As the global business environment becomes increasingly complex, organizations around the world face internal and external security threats that can pose significant obstacles to operations, earnings and customer goodwill. To counter these threats, organizations have established the role of Chief Security Officer to lead efforts in fighting security breaches that could potentially cause significant losses.
According to national data published by the U.S. Bureau of Labor Statistics (BLS), employment growth for top executives is projected to remain steady through 2022. With increases in cloud computing, mobile and other technology, keeping data secure and protecting company servers and cloud applications from cyber threats will be paramount, and this trend will likely be reflected in the demand for qualified professionals.
In many organizations, the chief security officer (CSO) position is a fluid one, with evolving responsibilities defined by the company’s needs. In general, these professionals lead security efforts related to sensitive information and data. They are responsible for setting the procedures, guidelines and direction for information security policies that are meant to protect organizational assets from internal as well as external threats – from employees and vendors to cyber criminals and hackers. Some CSOs are also responsible for the physical security of employees and facilities.
Businesses must be able to utilize and share information, while at the same time keeping it safe. Few can afford the monetary losses or interruption to operations caused by security breaches. They depend on chief security officers to stay ahead of security issues, solve problems and ensure the organization is running smoothly. Proactive CSOs identify risks and eliminate them before they become an issue, instead of reacting to security breaches – saving time, effort, money and goodwill. In addition, federal and other regulations have compelled many businesses to implement safeguards and reporting mechanisms that require the expertise of chief security officers.
Chief security officers perform duties ranging from planning and coordinating an organization’s information security policies, to developing and implementing security solutions, as dictated by a rapidly changing business environment. These professionals also monitor systems to safeguard information and technology infrastructure, while allowing access to authorized users.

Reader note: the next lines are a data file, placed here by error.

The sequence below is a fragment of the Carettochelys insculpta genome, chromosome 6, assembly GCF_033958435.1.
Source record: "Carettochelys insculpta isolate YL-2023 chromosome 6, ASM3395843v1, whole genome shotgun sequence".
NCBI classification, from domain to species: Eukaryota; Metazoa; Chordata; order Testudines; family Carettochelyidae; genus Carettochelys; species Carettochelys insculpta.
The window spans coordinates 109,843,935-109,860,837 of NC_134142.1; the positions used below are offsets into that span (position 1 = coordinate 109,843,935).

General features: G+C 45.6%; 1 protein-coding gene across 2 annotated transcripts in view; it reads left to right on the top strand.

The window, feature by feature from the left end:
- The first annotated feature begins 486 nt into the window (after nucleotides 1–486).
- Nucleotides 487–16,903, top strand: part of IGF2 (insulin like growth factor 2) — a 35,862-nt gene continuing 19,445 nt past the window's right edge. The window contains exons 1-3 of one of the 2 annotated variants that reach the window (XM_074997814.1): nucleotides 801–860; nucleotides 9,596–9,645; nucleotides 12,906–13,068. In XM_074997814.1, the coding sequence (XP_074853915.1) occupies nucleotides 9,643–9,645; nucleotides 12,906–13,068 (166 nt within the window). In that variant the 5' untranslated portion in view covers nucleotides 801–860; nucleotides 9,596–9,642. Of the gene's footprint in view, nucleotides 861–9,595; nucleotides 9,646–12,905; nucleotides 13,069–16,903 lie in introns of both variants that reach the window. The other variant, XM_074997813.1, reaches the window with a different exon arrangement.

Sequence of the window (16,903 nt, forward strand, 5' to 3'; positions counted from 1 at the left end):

Additional duties may include training staff in security procedures, hiring and managing security staff, and supporting an organization’s risk management, disaster recovery and business continuity efforts.
Businesses across the globe find value in the role of chief security officer. Aspiring CSOs may find employment opportunities in industries such as financial services, information technology services, healthcare, pharmaceuticals, consulting, education and government contracting.
The education and expertise required to land a chief security officer job are usually accrued through formal education and work experience. This senior-level position takes extensive knowledge of IT security technology, architecture, networks and systems infrastructure, as well as a highly developed leadership and management ability. Specific qualifications for CSO positions will vary according to the employer’s needs.
Potential employers may also seek candidates with professional training, industry certifications or related higher education, such as a graduate degree or For-Credit Graduate Certificate in Information Assurance and Cybersecurity. Some employers may require security clearances and additional certifications.
Effective chief security officers will be intelligent and driven, with solid interpersonal skills, a strong foundation of business knowledge and a combination of in-demand expertise, including:
Maintaining a high level of expertise is vital for success and advancement. Continuing education may lead to CSO positions in larger or more prestigious firms.
According to the Robert Half Technology Salary Guide, the average starting salaries for Chief Security Officers nationwide will range from $134,250 to $204,750 in 2015, which is a 7.1% increase from 2014.
Like employment opportunities, salary potential varies depending on location, education, experience and other factors. Prospective students are encouraged to conduct independent research to determine actual earning potential.
If you’re interested in cybersecurity, results-oriented and driven to succeed, you could aspire to the position of chief security officer. Start with this career guide to help you plan the education and experience you’ll need to work your way into this exciting and challenging career.